Category Archives: Literary Gallery

Images of the Antigua and Barbuda literary scene

Schools Prize to be Given in the Name of Winning Author/Book; #readAntiguaBarbuda #voteAntiguaBarbuda

Some good news. One of our regular Wadadli Pen Challenge partners has pledged his usual EC$500 (anonymously as usual) to the #readAntiguaBarbuda #voteAntiguaBarbuda Antigua and Barbuda Readers Choice Book of the Year. Yay!

This prize will benefit a school in Antigua and Barbuda.

So here’s how you can help a school in Antigua and Barbuda get some local and/or Caribbean books for its class/school library. VOTE!

The winning author’s alma mater or a school of his/her choice will receive the gift of books sponsored by this patron, in the author’s name and on behalf of Wadadli Pen. Granted EC$500 won’t buy a TON of books but our goal here is to give a lit arts gift to young Antiguans and Barbudans as we do with the Challenge, to encourage the reading of local and regional literature, and, of course, to celebrate and boost our local authors.

If you need to be reminded of what books to vote for and where your favourite books stand, here’s a breakdown (so far) – remember voting is open until the end of March 2019 (but don’t wait until the last minute to vote):

Leading Vote getters –

brannThe ABCs of the Black Panther Party by S. Khalilah Brann (with illustrator Chemay Morales-James)

518mjhfgmal__sy346_F.A.K.E. by Vivian Luke

maileHow to Work Six Jobs on an Island: an Island Boy’s Dream by Shawn N. Maile

lovers-rock2London Rocks by Brenda Lee Browne

sutherland added DecThis Woman Can: the No Bullsh*t Guide for Women Who Lead by Janice Sutherland

On the board –

roxy-3Be with You: a Valentine’s Romance by Roxy Wilson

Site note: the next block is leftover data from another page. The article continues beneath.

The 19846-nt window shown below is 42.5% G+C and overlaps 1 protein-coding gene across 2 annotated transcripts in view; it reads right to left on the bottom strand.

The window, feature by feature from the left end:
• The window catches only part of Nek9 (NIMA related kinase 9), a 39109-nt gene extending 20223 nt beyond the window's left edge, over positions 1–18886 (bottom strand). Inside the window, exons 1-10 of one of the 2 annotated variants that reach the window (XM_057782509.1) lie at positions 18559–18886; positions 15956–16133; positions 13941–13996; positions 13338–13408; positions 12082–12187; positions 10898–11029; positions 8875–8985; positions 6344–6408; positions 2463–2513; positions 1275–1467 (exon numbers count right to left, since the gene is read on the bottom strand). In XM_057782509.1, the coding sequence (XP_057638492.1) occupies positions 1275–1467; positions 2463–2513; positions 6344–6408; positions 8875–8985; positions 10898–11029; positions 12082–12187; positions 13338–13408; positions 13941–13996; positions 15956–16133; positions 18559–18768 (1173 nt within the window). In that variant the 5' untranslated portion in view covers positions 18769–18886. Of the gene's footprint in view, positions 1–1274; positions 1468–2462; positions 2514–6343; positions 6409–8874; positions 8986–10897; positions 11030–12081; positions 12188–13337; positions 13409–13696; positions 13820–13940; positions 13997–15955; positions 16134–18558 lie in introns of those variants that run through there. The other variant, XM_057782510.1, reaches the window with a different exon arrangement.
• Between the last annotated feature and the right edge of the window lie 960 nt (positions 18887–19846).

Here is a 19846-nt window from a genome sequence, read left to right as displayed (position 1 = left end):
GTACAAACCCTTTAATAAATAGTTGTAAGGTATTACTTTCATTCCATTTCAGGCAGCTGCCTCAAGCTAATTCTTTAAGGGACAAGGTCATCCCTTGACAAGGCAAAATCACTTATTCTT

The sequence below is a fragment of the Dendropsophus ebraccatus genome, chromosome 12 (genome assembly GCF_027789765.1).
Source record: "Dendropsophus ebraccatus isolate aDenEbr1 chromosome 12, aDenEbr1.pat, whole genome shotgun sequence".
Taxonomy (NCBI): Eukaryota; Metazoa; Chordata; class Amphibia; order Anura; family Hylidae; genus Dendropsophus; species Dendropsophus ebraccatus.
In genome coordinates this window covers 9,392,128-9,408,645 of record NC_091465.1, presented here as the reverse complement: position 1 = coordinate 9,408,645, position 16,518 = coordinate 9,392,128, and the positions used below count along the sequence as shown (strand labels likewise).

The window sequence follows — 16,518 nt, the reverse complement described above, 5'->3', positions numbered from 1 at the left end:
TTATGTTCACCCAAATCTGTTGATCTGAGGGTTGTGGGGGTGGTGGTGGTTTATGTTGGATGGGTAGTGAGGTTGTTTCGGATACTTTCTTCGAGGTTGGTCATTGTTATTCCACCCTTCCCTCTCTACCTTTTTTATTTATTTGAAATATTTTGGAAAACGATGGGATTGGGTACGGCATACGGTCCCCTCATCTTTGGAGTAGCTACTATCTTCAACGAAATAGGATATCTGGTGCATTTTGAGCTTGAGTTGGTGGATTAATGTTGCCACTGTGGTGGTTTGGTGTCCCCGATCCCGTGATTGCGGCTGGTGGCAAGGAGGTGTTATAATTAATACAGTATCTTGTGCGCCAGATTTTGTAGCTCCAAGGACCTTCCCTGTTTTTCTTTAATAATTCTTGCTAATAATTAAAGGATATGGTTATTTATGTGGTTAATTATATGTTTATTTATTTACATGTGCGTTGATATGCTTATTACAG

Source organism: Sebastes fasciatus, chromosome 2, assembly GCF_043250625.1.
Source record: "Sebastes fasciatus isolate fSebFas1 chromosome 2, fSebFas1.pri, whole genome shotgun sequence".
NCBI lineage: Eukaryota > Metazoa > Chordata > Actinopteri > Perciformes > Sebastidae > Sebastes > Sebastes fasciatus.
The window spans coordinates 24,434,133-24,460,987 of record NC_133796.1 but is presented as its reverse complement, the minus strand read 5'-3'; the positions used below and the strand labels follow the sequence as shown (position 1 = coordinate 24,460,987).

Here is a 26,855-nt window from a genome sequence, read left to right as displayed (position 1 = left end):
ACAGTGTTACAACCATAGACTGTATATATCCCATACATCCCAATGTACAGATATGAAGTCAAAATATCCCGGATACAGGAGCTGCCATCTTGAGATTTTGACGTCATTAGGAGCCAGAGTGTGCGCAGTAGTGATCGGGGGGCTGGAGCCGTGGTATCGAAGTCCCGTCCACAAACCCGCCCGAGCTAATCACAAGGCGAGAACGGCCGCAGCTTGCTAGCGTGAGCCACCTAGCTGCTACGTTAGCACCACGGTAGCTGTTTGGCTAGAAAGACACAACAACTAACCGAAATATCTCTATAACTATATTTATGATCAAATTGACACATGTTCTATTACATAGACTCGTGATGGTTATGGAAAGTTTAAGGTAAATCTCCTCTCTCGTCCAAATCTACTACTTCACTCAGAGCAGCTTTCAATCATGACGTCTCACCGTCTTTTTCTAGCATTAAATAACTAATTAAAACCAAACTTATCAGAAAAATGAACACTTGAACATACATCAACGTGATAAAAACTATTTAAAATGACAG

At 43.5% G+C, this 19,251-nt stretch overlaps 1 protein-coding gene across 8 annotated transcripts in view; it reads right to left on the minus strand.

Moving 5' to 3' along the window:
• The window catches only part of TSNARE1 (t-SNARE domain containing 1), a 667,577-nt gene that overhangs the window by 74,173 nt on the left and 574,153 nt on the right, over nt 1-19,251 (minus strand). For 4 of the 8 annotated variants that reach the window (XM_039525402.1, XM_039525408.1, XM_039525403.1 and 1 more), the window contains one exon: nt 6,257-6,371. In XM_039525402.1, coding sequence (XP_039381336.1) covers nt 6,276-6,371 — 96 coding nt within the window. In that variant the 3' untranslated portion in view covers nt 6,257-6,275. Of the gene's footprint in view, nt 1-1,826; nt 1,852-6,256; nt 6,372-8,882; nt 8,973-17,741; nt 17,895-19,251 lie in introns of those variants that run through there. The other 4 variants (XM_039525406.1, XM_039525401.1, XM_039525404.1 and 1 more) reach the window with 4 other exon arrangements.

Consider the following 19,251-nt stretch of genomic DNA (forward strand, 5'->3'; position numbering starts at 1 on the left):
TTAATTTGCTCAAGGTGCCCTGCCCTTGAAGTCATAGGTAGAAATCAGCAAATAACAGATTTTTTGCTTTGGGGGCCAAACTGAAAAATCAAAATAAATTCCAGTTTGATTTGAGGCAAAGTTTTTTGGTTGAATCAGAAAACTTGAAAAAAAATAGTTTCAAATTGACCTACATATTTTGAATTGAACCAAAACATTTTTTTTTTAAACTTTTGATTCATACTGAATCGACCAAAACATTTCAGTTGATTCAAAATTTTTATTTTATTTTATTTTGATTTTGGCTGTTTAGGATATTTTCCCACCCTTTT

roxyFriends to Forever by Roxy Wilson

giftThe Gift (Falling like a Johnson Book 1) by Rilzy Adams

roxy3The Guardian Vampire by Roxy Wilson

No votes so far –

A 2nd Anthology of Radical Thoughts & Empowering Perspectives by Marcus Mottley
Bothism by Tanya Evanson
The Cleansing of the Souls by Romenita Barrett
Delilah the Donkey and the Missing Tooth by Anne Harewood George (w/illustrator Izzy Bean)
Dreamland Barbuda A Study of the History and Development of Communal Land Ownership on the Island by Asha Frank
Explore Antigua and Barbuda by Gemma Handy w/ Irene Danic and illustrator Manuel Morgado
Frank Walter: the Last Universal Man by Frank Walter (w/Barbara Paca)
A Friend Indeed by Kimolisa Mings
Friends to Forever: A BWWM Friends to Lovers Romance by Roxy Wilson
Fu You Tongue Heavy Lakka 56 by Iyaba Ibo Mandingo
Gillie’s World by Gillian McDonald Howie
God’s Sovereignty Over Our Lives by Aloma Mason-Stanislaus
Greer’s Alphas: A Paranormal Menage by Roxy Wilson
Hidden Secrets of St. Croix by Clarice C. Clarke
Hol de Line and Other Stories by Mary Geo Quinn
I Do…NOT by Kimolisa Mings
If the Shoe Fits by Kimolisa Mings
Into the Black Widow’s Web by K. N. Mings
Just One More Time (Falling Like a Johnson Book 3) by Rilzy Adams
Just Write Antigua Journal by Brenda Lee Browne
Learning Bible-verses: the Vow, the Wow, the Now by W. Elloy D. de Freitas
Legend of Integrity and Courage by Nuffield J. Burnette
Life as Josephine by Claytine Nisbett
Lost! A Caribbean Sea Adventure by Joanne C. Hillhouse [w/illustrator Danielle Boodoo-Fortune]
Meant to Be: A BWWM Friends to Lovers Romance (Loving A Morrison Book 1) by Roxy Wilson
Milo’s First Winter (Milo’s Adventures) by Juneth Webson (w/illustrator Ros Webb)
My Guardian Vampire: a BBW Paranormal Romance by Roxy Wilson
The Nakedness of New by Althea Romeo-Mark
Off Key by Rilzy Adams
The Plantations of Antigua, the Sweet Success of Sugar, Volume I by Agnes Meeker (w/Donald Dery)